Advertisement

Farm Bill Misses Crucial Food Stamp Reform

By Emily Moore, The Foundry - July 25, 2012

Emily Moore

July 25, 2012 at 11:30 am

1031491 Commenthttp%3A%2F%2Fblog.heritage.org%2F2012%2F07%2F25%2Ffarm-bill-misses-crucial-food-stamp-reform%2FFarm+Bill+Misses+Crucial+Food+Stamp+Reform2012-07-25+15%3A30%3A09Emily+Moorehttp%3A%2F%2Fblog.heritage.org%2F%3Fp%3D103149

The U.S. Department of Agriculture appears to be on a mission to recruit food stamp participants. Radio advertisements, Spanish telenovelas (soap operas), and reaching across the border to partner with Mexico are some of the highlights of their advertising campaign.

This, along with massive growth in program spending, indicates critical need for reform. While the House Agriculture Committee's recently passed farm bill does take a step to get food stamp spending under control, the proposal misses a very crucial element of reform: work requirements.

While the farm bill may sound like it focuses on farm policy, about 80 percent of the funding for the massive bill goes to food stamps (now known as the Supplemental Nutrition Assistance Program, or SNAP). SNAP is the fastest growing government welfare program, and today, about one in seven Americans participates in SNAP. However, the food stamps program does basically nothing to encourage work among its recipients.

Work requirements are overwhelmingly supported by the American public. In a recent Rasmussen poll, over 80 percent of those surveyed said that welfare recipients should be required to work. Work requirements are not only popular; they are also effective.

The welfare reforms of 1996 did much to encourage self-reliance and saw much success. Because of the work requirement at the heart of the reform, welfare caseloads shrunk by more than half in just five years after the law's implementation. According to the U.S. Department of Health and Human Services, in 1995, 4.54 million families received what was then known as Aid to Families with Dependent Children (renamed Temporary Assistance for Needy Families, or TANF, after the reform). Today, fewer than 2 million families receive benefits from TANF"”a 58 percent decline. Prior to welfare reform, the caseload had never decreased significantly.

Critics of the reform argue that caseload reduction is meaningless if those leaving the rolls remain in poverty. However, in the few years after the reforms, child poverty also declined significantly. For black children, the rates dropped to their lowest levels in U.S. history. The same occurred for single-mother families (who are the primary beneficiaries of TANF), with poverty rates declining from 41.9 percent in 1996 to 33 percent in 2000.

Despite the current recession, the poverty rate for single-mother households is still lower than it was in 1996. This is especially true of black and Hispanic mothers, whose poverty rates have declined more precipitously than their white, non-Hispanic counterparts.

Regrettably, the work requirements in TANF have been watered down since 1996, and just two weeks ago, the Obama Administration issued a new policy to gut this crucial element of the reform law. Restoring TANF's work requirements and changing the current food stamps program to include solid work requirements for able-bodied recipients would do much to help those in need achieve dependence and solidify self-reliance as a cornerstone of American society.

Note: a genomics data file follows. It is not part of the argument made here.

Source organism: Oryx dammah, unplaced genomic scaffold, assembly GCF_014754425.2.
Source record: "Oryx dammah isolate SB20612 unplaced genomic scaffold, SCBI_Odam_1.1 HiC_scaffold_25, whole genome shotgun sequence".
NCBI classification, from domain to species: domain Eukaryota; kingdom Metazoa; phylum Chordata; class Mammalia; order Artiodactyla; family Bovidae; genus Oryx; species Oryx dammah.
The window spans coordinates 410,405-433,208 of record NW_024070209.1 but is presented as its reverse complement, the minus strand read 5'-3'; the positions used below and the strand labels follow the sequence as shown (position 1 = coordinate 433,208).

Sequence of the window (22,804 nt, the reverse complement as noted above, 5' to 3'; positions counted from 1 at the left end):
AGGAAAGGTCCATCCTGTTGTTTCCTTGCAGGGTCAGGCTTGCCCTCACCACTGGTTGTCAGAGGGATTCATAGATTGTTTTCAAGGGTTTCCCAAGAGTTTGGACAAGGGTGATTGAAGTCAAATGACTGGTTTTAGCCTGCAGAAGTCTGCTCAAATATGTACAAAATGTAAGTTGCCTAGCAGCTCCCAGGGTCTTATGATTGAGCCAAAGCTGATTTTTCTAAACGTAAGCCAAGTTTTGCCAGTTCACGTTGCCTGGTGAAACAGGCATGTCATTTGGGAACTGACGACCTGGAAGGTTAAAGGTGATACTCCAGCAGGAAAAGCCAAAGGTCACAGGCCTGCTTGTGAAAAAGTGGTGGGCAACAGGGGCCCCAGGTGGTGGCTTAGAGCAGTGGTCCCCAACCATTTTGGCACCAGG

….but how do you work if you can't find a job?

Your email address will not be published. Required fields are marked *

Name *

Website

Comment

You may use these HTML tags and attributes: <a href="" title=""> <abbr title=""> <acronym title=""> <b> <blockquote cite=""> <cite> <code> <del datetime=""> <em> <i> <q cite=""> <strike> <strong>

Comments are subject to approval and moderation. We remind everyone that The Heritage Foundation promotes a civil society where ideas and debate flourish. Please be respectful of each other and the subjects of any criticism. While we may not always agree on policy, we should all agree that being appropriately informed is everyone's intention visiting this site. Profanity, lewdness, personal attacks, and other forms of incivility will not be tolerated. Please keep your thoughts brief and avoid ALL CAPS. While we respect your first amendment rights, we are obligated to our readers to maintain these standards. Thanks for joining the conversation.

Two new reports out yesterday continue to knock down President Obama’s promises about Obamacare: his “If you like your plan, you can keep it,” and the promise to significantly shrink the ranks of the uninsured. According to a new study from consulting firm Deloitte, almost one of out of 10 employers said they are going to drop coverage for their employees because of Obamacare, while another 10 percent said they “remain unsure” about what they are going to do. As the vast majority of Americans have health insurance through their … More

The Foundry: Conservative Policy News Blog from The Heritage Foundation

Read Full Article »

Latest On Twitter

Follow Real Clear Politics

Real Clear Politics Video

More RCP Video Highlights »